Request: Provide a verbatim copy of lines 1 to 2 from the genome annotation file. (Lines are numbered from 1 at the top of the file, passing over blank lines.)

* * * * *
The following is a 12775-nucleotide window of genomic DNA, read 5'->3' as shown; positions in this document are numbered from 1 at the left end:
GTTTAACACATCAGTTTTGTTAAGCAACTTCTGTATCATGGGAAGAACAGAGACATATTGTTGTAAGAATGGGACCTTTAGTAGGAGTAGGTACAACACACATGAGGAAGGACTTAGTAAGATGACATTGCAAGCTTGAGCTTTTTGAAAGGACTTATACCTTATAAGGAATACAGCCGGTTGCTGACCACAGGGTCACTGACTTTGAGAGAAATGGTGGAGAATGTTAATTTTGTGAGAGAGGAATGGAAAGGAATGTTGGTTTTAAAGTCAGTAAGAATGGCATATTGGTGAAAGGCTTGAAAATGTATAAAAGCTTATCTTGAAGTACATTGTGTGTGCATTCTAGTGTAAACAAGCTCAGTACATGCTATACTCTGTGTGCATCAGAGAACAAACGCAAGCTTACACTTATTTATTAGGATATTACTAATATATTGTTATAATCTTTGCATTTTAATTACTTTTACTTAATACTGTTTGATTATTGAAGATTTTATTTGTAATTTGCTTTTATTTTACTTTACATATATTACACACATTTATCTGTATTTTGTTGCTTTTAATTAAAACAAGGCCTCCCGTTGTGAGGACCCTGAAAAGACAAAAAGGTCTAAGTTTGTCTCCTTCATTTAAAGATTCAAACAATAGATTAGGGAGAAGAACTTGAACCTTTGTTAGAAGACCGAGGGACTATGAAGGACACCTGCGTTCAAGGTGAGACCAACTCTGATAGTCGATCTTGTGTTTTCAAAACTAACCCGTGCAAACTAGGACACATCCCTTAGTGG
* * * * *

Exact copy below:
The following is a 12775-nucleotide window of genomic DNA, read 5'->3' as shown; positions in this document are numbered from 1 at the left end:
GTTTAACACATCAGTTTTGTTAAGCAACTTCTGTATCATGGGAAGAACAGAGACATATTGTTGTAAGAATGGGACCTTTAGTAGGAGTAGGTACAACACACATGAGGAAGGACTTAGTAAGATGACATTGCAAGCTTGAGCTTTTTGAAAGGACTTATACCTTATAAGGAATACAGCCGGTTGCTGACCACAGGGTCACTGACTTTGAGAGAAATGGTGGAGAATGTTAATTTTGTGAGAGAGGAATGGAAAGGAATGTTGGTTTTAAAGTCAGTAAGAATGGCATATTGGTGAAAGGCTTGAAAATGTATAAAAGCTTATCTTGAAGTACATTGTGTGTGCATTCTAGTGTAAACAAGCTCAGTACATGCTATACTCTGTGTGCATCAGAGAACAAACGCAAGCTTACACTTATTTATTAGGATATTACTAATATATTGTTATAATCTTTGCATTTTAATTACTTTTACTTAATACTGTTTGATTATTGAAGATTTTATTTGTAATTTGCTTTTATTTTACTTTACATATATTACACACATTTATCTGTATTTTGTTGCTTTTAATTAAAACAAGGCCTCCCGTTGTGAGGACCCTGAAAAGACAAAAAGGTCTAAGTTTGTCTCCTTCATTTAAAGATTCAAACAATAGATTAGGGAGAAGAACTTGAACCTTTGTTAGAAGACCGAGGGACTATGAAGGACACCTGCGTTCAAGGTGAGACCAACTCTGATAGTCGATCTTGTGTTTTCAAAACTAACCCGTGCAAACTAGGACACATCCCTTAGTGG